Author Archives: Trista Crossley

Washington to adopt California ban on diesel trucks

From the Capital Press Washington will follow California’s lead and ban new diesel trucks beginning in 2036, a governor’s spokesman said Tuesday. The governor’s office was going over the rule passed April 28 by the California Air Resources Board and does not have a timeline for adopting it, spokesman Mike Faulk said in an email. “We’re still reviewing California’s actions, ... Read More »

Crop progress report 05/07: Some rain but good growth in Washington

From NASS There were 5.8 days suitable for fieldwork in Washington, down from 7 days reported last week. Western Washington saw good grass growth and leafing out on raspberry and blueberry plants. Farmers continued to prepare fields for planting. In Skagit County, activities were behind because of the cold and wet spring conditions. Some parts of central Washington saw precipitation ... Read More »

US Plains farmers brace for historically poor winter wheat harvest

From agriculture.com Production prospects for the U.S. winter wheat crop are the worst in recent memory in core areas of the Great Plains following a three-year drought, farmers and crop experts said. “I don’t know how to put it into words how bad it is,” said farmer Gary Millershaski in southwest Kansas, among the areas hit hardest by drought. He ... Read More »

NAWG testifies at farm safety net hearing 

National Association of Wheat Growers President and Klamath Falls, OR wheat farmer Brent Cheyne, testified in front of the Senate Agriculture Subcommittee on Commodities, Risk Management, and Trade during the “Commodity Programs, Credit, and Crop Insurance – Part 1: Producer Perspectives on The Farm Safety Net” hearing. “With the rising input costs, decreasing net farm income, and the smallest winter ... Read More »

Crop progress report 04/30: Warm Washington weather

From NASS There were 7 days suitable for fieldwork in Washington, up from 5.8 days the previous week. Western Washington saw warmer temperatures and improved pasture growth. Spring planted crops emerged, and grass growth was noticeable. Berry farmers laid out irrigation piping, and newly planted strawberries emerged. Central Washington also saw warmer temperatures, and spring work was underway. Grass was ... Read More »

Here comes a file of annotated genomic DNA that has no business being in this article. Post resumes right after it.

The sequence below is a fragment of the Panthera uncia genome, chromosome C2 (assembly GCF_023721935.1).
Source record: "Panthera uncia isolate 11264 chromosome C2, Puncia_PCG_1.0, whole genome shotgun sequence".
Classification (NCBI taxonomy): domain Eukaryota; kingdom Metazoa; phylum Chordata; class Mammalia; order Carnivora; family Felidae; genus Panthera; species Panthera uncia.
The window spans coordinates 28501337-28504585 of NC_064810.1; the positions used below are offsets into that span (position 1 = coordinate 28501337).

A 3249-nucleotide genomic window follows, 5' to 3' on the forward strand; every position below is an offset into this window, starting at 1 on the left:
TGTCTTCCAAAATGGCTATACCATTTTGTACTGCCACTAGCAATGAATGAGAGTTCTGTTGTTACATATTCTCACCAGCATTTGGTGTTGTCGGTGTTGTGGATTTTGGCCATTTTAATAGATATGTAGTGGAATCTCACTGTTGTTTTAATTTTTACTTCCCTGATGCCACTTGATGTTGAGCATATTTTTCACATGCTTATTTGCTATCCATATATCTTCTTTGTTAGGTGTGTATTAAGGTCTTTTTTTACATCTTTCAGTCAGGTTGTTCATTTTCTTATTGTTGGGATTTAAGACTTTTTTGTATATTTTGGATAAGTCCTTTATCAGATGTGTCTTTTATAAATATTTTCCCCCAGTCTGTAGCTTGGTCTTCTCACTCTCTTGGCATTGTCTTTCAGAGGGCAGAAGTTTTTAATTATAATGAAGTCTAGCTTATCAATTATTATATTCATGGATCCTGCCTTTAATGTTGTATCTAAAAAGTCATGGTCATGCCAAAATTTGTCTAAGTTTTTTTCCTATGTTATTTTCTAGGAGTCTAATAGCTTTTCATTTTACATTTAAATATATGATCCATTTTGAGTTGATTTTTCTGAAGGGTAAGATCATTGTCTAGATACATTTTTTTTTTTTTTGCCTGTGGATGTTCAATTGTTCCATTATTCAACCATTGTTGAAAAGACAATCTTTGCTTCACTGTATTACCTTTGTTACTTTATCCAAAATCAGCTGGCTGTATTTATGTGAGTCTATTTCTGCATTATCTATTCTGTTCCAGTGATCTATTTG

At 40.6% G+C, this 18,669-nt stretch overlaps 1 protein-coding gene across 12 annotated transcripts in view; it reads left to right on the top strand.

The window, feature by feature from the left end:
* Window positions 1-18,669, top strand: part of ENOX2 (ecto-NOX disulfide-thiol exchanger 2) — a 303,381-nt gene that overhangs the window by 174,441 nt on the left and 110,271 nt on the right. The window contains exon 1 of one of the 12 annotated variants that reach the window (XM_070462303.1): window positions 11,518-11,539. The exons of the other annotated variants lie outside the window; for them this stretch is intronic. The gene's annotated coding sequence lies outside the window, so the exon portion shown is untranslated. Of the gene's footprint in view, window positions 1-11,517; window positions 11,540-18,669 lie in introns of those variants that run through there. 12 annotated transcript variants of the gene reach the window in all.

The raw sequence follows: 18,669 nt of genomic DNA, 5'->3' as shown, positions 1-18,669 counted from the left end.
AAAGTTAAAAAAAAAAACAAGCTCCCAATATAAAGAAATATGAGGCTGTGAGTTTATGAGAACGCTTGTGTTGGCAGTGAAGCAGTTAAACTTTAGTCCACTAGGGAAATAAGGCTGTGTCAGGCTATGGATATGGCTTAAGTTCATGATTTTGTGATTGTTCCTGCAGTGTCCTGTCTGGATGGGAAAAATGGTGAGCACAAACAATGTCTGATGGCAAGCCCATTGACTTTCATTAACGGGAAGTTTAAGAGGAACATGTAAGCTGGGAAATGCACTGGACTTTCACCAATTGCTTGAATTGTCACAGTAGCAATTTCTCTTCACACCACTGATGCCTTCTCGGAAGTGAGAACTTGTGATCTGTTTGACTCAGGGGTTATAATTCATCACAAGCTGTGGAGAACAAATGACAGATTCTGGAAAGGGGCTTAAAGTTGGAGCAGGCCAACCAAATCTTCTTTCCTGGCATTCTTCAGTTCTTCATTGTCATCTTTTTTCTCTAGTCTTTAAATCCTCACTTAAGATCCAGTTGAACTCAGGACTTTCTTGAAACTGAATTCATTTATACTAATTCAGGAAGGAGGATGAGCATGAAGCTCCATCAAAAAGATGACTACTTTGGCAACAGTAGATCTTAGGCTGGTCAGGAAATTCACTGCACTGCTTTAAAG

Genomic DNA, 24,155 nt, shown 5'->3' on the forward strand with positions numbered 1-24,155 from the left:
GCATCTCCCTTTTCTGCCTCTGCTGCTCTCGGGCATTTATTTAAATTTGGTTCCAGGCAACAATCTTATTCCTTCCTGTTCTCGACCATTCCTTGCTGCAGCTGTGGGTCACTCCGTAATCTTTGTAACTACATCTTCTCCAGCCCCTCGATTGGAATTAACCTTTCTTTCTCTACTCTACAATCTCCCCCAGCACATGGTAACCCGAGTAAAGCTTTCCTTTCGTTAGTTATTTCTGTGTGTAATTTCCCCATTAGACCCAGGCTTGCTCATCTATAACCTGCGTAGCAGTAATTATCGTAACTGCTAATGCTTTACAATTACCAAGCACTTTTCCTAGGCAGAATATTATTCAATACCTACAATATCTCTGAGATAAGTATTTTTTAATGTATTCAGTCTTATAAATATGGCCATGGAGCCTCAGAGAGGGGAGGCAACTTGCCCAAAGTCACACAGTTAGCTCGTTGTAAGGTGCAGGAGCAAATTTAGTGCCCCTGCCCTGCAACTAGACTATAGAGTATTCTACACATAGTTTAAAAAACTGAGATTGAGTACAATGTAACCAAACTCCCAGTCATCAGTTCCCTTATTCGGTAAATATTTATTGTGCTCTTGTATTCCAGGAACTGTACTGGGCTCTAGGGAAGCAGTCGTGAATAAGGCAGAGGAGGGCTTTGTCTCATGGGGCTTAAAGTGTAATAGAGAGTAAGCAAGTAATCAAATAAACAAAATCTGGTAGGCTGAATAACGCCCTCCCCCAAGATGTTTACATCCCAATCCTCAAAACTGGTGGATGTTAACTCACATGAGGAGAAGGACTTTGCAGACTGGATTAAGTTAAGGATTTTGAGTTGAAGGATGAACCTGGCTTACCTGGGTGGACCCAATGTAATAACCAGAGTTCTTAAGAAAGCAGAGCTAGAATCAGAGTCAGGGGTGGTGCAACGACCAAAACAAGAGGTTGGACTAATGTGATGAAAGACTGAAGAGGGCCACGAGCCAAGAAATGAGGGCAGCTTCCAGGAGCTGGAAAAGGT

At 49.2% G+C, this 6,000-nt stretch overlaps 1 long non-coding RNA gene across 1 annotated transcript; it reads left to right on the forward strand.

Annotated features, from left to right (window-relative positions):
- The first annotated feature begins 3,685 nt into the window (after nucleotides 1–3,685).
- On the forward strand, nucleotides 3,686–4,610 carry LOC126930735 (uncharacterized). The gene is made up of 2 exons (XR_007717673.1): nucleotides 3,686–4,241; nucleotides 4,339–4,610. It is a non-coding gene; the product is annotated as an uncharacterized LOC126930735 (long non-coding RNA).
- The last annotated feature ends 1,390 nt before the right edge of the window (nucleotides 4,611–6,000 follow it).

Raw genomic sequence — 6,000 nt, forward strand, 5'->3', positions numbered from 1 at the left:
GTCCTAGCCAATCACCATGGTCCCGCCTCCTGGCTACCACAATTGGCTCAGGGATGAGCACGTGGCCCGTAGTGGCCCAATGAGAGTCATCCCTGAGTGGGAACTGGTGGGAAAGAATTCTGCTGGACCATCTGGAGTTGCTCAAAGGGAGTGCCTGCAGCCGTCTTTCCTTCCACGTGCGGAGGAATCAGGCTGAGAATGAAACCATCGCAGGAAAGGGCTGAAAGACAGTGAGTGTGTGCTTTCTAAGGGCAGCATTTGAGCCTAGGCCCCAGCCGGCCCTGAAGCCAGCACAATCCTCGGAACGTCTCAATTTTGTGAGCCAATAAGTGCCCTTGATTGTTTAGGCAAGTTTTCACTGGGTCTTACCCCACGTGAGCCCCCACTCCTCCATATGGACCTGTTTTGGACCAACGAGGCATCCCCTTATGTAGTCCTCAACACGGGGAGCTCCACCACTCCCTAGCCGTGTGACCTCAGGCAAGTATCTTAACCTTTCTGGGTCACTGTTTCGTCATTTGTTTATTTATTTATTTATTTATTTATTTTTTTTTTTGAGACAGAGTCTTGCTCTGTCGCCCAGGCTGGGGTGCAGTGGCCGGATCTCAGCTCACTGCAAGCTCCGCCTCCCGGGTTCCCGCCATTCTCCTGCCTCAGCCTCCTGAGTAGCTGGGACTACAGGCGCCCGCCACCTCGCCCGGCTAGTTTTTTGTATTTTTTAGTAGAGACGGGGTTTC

Stripe rust report May 1: No rust found in commercial fields

By Dr. Xianming Chen On April 26 and 27, we were planting spring cereal nurseries and taking the first notes of the winter nurseries at Mount Vernon, Wash. The winter plants were at middle jointing stage (Feekes 6 on average). Wheat stripe rust was up to 80% severity on susceptible varieties. Barley stripe rust was up to 40% severity. The ... Read More »

Commentary: President needs to visit dams before siding with breaching advocates

By U.S. Reps. Dan Newhouse and Cathy McMorris Rodgers Special to the Walla Walla Union-Bulletin Last month, President Biden signaled his support for tearing out four federal hydroelectric dams that are integral to energy reliability, navigation, and irrigation in the Pacific Northwest. Here’s our message to the president: Come visit our communities and see the river system with your own eyes ... Read More »

NAWG testifies during 2023 Farm Bill hearing 

National Association of Wheat Growers (NAWG) President and Klamath Falls, Ore., wheat farmer Brent Cheyne, testified in front of the House Agriculture Subcommittee on General Farm Commodities, Risk Management, and Credit where he joined the “Producer Perspectives on the 2023 Farm Bill” hearing. Cheyne highlighted NAWG’s primary farm bill priorities, including the importance of maintaining and enhancing crop insurance, both ... Read More »

Number of U.S. farms continues to decline, but farm size grows slightly

After peaking at 6.8 million farms in 1935, the number of U.S. farms and ranches fell sharply through the early 1970s. Rapidly falling farm numbers in the mid-20th century reflect the growing productivity of agriculture, increased mechanization, and increased nonfarm employment opportunities. Since 1982, the number of U.S. farms has continued to decline, but much more slowly. In 2022, there ... Read More »

Crop progress report 04/23:  April Showers, Cooler Temperatures Continued in Washington

From NASS There were 5.8 days suitable for fieldwork in Washington, up from 5.4 days last week. Western Washington saw cool weather, and slow pasture growth continued. Central Washington had a wet and cold week that was too wet for seeding and too cold for growing. Yakima County continued to see colder-than-normal April temperatures with overcast skies and rain. Early ... Read More »